Obama left Chicago after three years to attend Harvard Law School. As he would explain, “I had things to learn . . . , things that would help me bring about real change.” After graduating with honors in 1991, he returned to the Windy City to join the small law firm of Judson Miner, an activist who had been attorney to Mayor Harold Washington.
Within three years of his return, he also became deeply involved with Bill Ayers, a former leader of the so-called Weather Underground. This leftist terrorist group, akin to the German Baader-Meinhof gang or the Italian Red Brigades, specialized in bombing government buildings. Ayers later wrote boastfully that he had personally carried out an attack on the Pentagon. Ayers’s wife and closest collaborator was Bernardine Dohrn, whose views were so extreme that they seemed to cross a line from ultra-leftism to Satanism. At a meeting of the Weather Underground, she hailed the murders then recently committed by Charles Manson’s demented followers. “Dig it, first they killed those pigs, then they ate dinner in the same room with them, they even shoved a fork into a victim’s stomach!” she exulted, giving a three-fingered salute to signify a fork.
After the pair emerged from hiding in 1980, a court dismissed the main charges against Ayers on the grounds that the government had used an illegal wiretap. He pled guilty to possessing explosives, but served no time. The net outcome inspired him to gloat that he was “guilty as hell and free as a bird.” Dohrn served seven months. Then they both went respectable, but without changing their views. Ayers posed for a picture stomping on an American flag, and in 2001 he told the New York Times: “I don’t regret setting bombs. I feel we didn’t do enough.”
The details of Obama’s association with Ayers remain somewhat shrouded because both Ayers and Dohrn have refused to discuss it, while Obama and his spokesmen have prevaricated about it. When, during one of the televised primary debates, George Stephanopoulos asked about his connection to Ayers, Obama replied:
This is a guy who lives in my neighborhood, who’s a professor of English in Chicago who I know and who I have not received some official endorsement from. He’s not somebody who I exchange ideas from on a regular basis. And the notion that somehow as a consequence of me knowing somebody who engaged in detestable acts 40 years ago, when I was eight years old, somehow reflects on me and my values doesn’t make much sense.
Later, Obama’s campaign manager, David Axelrod, added: “Bill Ayers lives in his neighborhood. Their kids attend the same school.” If this is true, Ayers’s children must be slow learners, since they are thirty-one and twenty-eight while Obama’s are nine and six. But Obama’s own reply, though less bald-faced than Axelrod’s, was thoroughly disingenuous. Thanks to the meticulous investigations of the Left-leaning blogger Steven Diamond (globallabor.blogspot.com), the story of Obama and Ayers’s collaboration has been seeping into the public record despite extraordinary efforts to seal it.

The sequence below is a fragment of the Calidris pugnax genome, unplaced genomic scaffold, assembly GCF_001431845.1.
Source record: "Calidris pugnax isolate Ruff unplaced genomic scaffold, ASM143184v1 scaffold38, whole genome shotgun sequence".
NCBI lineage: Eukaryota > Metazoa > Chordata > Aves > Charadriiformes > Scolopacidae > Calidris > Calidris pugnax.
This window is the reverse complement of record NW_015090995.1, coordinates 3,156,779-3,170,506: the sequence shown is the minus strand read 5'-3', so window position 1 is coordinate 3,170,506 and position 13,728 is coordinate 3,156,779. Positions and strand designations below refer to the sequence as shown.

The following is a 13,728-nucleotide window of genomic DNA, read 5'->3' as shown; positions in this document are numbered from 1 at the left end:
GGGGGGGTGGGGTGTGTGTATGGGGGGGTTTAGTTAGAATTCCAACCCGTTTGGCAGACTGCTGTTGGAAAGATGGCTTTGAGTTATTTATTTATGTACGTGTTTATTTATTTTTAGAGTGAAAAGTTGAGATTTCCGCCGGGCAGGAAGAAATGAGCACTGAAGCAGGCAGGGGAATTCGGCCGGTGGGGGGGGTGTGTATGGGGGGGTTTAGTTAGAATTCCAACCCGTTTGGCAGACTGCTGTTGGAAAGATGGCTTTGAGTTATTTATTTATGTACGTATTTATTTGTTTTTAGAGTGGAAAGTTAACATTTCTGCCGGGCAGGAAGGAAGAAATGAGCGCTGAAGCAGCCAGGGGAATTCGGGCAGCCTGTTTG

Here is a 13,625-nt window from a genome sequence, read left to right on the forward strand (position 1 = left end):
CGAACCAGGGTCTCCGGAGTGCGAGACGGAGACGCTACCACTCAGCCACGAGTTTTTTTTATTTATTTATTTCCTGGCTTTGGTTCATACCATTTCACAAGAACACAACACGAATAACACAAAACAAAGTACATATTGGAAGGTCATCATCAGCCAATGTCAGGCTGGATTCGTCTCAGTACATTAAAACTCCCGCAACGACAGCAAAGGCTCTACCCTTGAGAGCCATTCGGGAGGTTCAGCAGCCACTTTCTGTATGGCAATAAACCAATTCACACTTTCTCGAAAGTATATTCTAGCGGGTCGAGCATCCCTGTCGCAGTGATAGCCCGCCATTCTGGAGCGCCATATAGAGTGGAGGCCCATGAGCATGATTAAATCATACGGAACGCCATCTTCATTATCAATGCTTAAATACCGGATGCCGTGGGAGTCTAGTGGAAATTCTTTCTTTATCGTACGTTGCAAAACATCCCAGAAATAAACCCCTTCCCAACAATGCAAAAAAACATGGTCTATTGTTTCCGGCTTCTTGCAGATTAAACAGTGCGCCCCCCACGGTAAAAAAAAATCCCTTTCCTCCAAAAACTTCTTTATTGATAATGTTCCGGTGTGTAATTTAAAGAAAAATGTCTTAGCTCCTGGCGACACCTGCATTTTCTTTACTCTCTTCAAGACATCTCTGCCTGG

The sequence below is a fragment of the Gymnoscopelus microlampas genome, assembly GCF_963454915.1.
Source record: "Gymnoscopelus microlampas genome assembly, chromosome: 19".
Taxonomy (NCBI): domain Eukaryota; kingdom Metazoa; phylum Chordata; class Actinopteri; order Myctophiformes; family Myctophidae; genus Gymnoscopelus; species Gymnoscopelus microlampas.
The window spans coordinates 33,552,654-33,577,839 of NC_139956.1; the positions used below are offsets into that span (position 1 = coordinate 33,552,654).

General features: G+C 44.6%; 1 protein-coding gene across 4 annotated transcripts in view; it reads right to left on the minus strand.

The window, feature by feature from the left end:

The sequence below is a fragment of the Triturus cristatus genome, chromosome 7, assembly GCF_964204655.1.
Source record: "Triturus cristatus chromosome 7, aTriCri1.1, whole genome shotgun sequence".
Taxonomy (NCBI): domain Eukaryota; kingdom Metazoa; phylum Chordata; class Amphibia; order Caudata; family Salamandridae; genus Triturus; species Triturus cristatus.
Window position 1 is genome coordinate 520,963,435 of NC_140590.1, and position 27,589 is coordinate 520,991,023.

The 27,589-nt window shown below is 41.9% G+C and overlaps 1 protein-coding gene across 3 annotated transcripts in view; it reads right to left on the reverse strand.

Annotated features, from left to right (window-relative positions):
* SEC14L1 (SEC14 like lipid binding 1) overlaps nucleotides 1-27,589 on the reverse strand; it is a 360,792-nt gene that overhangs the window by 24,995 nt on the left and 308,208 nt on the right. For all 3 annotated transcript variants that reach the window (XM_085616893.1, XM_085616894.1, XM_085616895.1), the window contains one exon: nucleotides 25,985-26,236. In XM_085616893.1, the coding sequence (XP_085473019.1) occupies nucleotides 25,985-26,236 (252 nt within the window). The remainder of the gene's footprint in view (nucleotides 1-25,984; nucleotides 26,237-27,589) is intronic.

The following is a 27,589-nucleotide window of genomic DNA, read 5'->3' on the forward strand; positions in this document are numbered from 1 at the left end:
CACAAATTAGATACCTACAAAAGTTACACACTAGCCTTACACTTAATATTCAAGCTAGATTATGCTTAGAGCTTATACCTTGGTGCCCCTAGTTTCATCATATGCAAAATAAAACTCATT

After escaping punishment for his crimes, Ayers received degrees in education and became an advocate of school reform in Chicago. In particular, he propounded a “radical” project in the late 1980’s that was inspired by New York City’s disastrous experiment decades earlier in “community control.” Ayers’s project was championed by a coalition called the Alliance for Better Chicago Schools (ABC’s); according to Diamond, one member of the “alliance” was the Developing Communities Project (DCP), the group for which Obama worked as an organizer. If so, then it is likely that the two met back then, since the DCP was a tiny organization and Obama was most likely its representative.
In any event, in 1994, when the philanthropist Walter Annenberg put up $500 million to help the nation’s public schools, Ayers submitted a grant proposal that secured $50 million for an entity called the Chicago Annenberg Challenge. The word “challenge” signified that the recipients were required to find double the amount in matching funds; this they did, disposing altogether of some $160 million.
The ostensible purpose of the project was to reinvigorate Chicago’s flagging decentralization project. Ayers devised a structure made up of three connected elements, of which the main two were the Collaborative, or operational center, and the Board, with overall financial control. Ayers named himself to head the Collaborative; Barack Obama, apparently by Ayers’s choice, became chairman of the Board.
So it is conceivable that the two met as late as 1994, but this hardly seems likely. Would anyone yield control of the purse to someone he did not already know well and trust thoroughly? And what exactly were Obama’s credentials in the field of school reform, unless he had been active in the ABC’s with Ayers in the 1980’s? At the very latest, the two must have met sometime after Obama returned from Harvard in late 1991 or early 1992, well before he was chosen to chair the board in 1995.